As much as we like to focus on the design and performance of two-wheelers, one major aspect we cannot ignore while making the final decision is fuel efficiency. So, if you’re looking for a new motorcycle, here’s a list of the top 5 most fuel efficient bikes we’ve tested this year to help you make the final decision.
TVS Apache RTR 160 4V
The TVS Apache RTR 160 4V is one of the best motorcycles to come out of this year. Not only does it offer segment-leading performance, it does so without compromising on day-to-day practicality. Hence, it’s not surprising that it has become one of our favourite motorcycles of the year. Now, coming to the numbers bit, the Apache RTR 160 4V returned a healthy figure of 50.94kmpl in the city and 56.1kmpl on the highway.
Suzuki Gixxer SF-Fi ABS and Suzuki Intruder Fi
Last year, Suzuki updated the Gixxer SF and the Intruder 150 with a fuel-injected system. While we didn’t get to lay our hands on the Gixxer SF-Fi last year, we did manage to put it through its paces earlier this year.
Both, the Gixxer SF-Fi and the Intruder Fi come packed with the a 155cc air-cooled engine, which is also offered in the Carb variant. When compared to the carb-equipped bike, the fuel injected version feels more responsive in the low to mid-range but misses out on the top-end pull.
However, the Fi variants are noticeably more efficient than their carb-equipped counterparts. The Intruder Gixxer SF Fi managed a fuel efficiency figure of 51kmpl in the city compared to 48.54kmpl offered by the Carb variant. Highway figures followed a similar theme, with the Fi variant putting out a healthy mileage of 62.47kmpl on the highway compared to the carb’s 55kmpl.
The Intruder Fi, on the other hand, returned 50kmpl in the city, which is 2.4kmpl better than its carb variant. On the highway, the figure went up to 57.8kmpl for the fuel-injected cruiser while the standard variant returned 54kmpl.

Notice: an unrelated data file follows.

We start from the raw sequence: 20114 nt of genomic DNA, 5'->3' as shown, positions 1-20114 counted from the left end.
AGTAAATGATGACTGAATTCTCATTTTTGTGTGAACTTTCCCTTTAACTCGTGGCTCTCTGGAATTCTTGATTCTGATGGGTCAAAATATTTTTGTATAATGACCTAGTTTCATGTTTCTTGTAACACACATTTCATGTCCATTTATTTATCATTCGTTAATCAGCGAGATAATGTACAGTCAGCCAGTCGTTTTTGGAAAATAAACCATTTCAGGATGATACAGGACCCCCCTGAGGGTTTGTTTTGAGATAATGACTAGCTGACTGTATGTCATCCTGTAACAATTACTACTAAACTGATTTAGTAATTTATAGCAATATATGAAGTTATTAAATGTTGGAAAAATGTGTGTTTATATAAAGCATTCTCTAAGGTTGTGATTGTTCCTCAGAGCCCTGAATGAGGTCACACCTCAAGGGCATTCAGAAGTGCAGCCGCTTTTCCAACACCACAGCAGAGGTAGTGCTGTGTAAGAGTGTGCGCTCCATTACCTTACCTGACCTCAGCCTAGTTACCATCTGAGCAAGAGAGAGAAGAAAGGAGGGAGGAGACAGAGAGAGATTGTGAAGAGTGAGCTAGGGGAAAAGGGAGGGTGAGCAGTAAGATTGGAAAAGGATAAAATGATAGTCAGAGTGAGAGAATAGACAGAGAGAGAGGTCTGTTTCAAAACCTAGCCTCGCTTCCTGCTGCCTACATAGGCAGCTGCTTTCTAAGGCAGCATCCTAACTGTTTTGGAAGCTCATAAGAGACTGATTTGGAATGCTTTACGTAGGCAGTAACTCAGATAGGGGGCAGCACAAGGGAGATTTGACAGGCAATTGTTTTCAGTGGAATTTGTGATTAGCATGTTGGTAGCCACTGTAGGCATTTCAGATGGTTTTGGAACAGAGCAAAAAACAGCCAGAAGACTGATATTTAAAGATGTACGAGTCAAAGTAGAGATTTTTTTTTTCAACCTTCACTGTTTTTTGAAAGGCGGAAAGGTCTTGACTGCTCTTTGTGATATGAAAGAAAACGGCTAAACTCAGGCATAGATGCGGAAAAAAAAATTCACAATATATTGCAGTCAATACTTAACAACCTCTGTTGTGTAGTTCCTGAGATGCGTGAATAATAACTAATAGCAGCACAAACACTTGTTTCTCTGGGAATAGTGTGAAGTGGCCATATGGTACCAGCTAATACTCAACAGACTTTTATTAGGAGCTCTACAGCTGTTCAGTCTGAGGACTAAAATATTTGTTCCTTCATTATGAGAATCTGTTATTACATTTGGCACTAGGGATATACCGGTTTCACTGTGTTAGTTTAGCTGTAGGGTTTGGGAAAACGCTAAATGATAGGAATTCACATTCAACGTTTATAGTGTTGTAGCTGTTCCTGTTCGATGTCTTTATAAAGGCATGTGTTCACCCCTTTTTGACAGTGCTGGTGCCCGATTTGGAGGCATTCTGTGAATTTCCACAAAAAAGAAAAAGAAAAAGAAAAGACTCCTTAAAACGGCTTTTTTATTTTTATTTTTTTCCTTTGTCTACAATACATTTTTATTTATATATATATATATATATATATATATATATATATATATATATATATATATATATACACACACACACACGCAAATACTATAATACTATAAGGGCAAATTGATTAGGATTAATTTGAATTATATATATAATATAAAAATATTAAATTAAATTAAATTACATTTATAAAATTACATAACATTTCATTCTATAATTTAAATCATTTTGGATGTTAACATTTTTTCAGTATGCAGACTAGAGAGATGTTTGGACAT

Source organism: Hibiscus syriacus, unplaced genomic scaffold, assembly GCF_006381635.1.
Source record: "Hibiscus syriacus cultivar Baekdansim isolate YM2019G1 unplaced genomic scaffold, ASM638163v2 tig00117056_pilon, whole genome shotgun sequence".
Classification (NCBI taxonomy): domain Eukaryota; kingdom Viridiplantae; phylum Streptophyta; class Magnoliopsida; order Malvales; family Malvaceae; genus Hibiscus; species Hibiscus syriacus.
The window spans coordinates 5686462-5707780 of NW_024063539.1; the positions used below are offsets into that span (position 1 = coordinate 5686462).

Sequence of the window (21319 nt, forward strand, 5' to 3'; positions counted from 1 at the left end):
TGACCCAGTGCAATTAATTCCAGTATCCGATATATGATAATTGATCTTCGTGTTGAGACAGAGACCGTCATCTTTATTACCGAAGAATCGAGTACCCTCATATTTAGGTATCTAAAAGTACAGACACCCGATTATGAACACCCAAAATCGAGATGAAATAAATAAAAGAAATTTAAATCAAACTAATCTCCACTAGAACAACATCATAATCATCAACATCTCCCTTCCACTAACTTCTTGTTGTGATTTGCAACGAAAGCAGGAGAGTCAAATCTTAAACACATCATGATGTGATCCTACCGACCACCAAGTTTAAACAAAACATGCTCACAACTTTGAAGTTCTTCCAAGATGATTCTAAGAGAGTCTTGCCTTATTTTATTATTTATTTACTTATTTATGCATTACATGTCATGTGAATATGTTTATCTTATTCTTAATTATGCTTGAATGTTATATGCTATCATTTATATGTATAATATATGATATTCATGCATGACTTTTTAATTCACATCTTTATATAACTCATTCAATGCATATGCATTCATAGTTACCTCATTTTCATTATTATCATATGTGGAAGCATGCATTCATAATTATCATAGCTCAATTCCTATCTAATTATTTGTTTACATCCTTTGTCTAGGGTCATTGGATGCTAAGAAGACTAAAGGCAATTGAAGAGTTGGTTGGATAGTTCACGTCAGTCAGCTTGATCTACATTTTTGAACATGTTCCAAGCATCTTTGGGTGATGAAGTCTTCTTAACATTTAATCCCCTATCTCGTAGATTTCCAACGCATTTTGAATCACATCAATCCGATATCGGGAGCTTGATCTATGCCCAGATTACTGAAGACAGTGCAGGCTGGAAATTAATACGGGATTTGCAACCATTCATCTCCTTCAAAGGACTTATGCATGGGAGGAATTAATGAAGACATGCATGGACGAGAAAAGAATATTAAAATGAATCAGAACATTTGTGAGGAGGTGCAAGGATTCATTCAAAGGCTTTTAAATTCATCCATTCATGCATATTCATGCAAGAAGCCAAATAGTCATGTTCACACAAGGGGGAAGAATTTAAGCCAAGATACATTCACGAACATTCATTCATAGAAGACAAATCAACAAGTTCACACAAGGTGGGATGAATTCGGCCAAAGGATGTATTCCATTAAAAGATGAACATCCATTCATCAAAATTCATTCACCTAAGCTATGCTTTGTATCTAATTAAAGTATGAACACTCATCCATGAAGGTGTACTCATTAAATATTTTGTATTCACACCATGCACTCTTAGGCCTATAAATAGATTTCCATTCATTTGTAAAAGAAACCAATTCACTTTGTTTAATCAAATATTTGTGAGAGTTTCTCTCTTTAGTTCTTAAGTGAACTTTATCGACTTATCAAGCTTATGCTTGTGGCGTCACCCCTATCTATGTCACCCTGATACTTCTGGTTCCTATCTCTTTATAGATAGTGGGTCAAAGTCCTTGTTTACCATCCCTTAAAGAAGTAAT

Suzuki Burgman Street
You weren't expecting to see this in the list, were you? With its bulky design, peppy engine and feature-rich package, one would expect the Burgman Street to be a guzzler. Fortunately, that's not the case. In our tests, the Suzuki Burgman Street returned an impressive fuel efficiency of 54.9kmpl in the city and 54.7kmpl on the highway. In fact, it is as frugal on the highway as the Honda Activa 5G, while packing a bigger engine. In comparison, its rival, the TVS NTorq, managed to put out 47kmpl in the city and 53.4kmpl on the highway.
TVS Jupiter Classic
As fuel prices shot through the roof the past year, it was quite surprising that only a few new commuter motorcycles were launched in the country. That’s because they’ve been losing their spot to 110cc scooters that promise to offer more convenience and practicality.
The TVS Jupiter is a prime example of such scooters. In our test, the Jupiter Classic edition returned an impressive mileage of 60.44kmpl in the city and 66.7kmpl on the highway. In comparison, the Honda Activa 5G managed to return a respectable 58.1kmpl in the city and 55kmpl on the highway. Isn’t that as a good a reason to consider them over your conventional motorcycles? We certainly think so.
The definition of entry-level commuter bikes seems to be changing slowly. While fuel efficiency is still the main concern, consumers don't want to settle for subpar performance or a boring design. Now, by no means is the TVS Radeon a performance-centric bike, or even a looker for that matter. Targeted at buyers in Tier 2 and Tier 3 cities, it is as utilitarian as commuter bikes come.
However, there are small things which help it stand out from its peers. Be it the throaty exhaust note, attractive paint scheme, alloy wheels and copious amounts of chrome sprinkled throughout the bike. Pair this with a frugal efficiency of 66.29kmpl (city) and 63.97 (highway), it no wonder that the Radeon managed to impress us.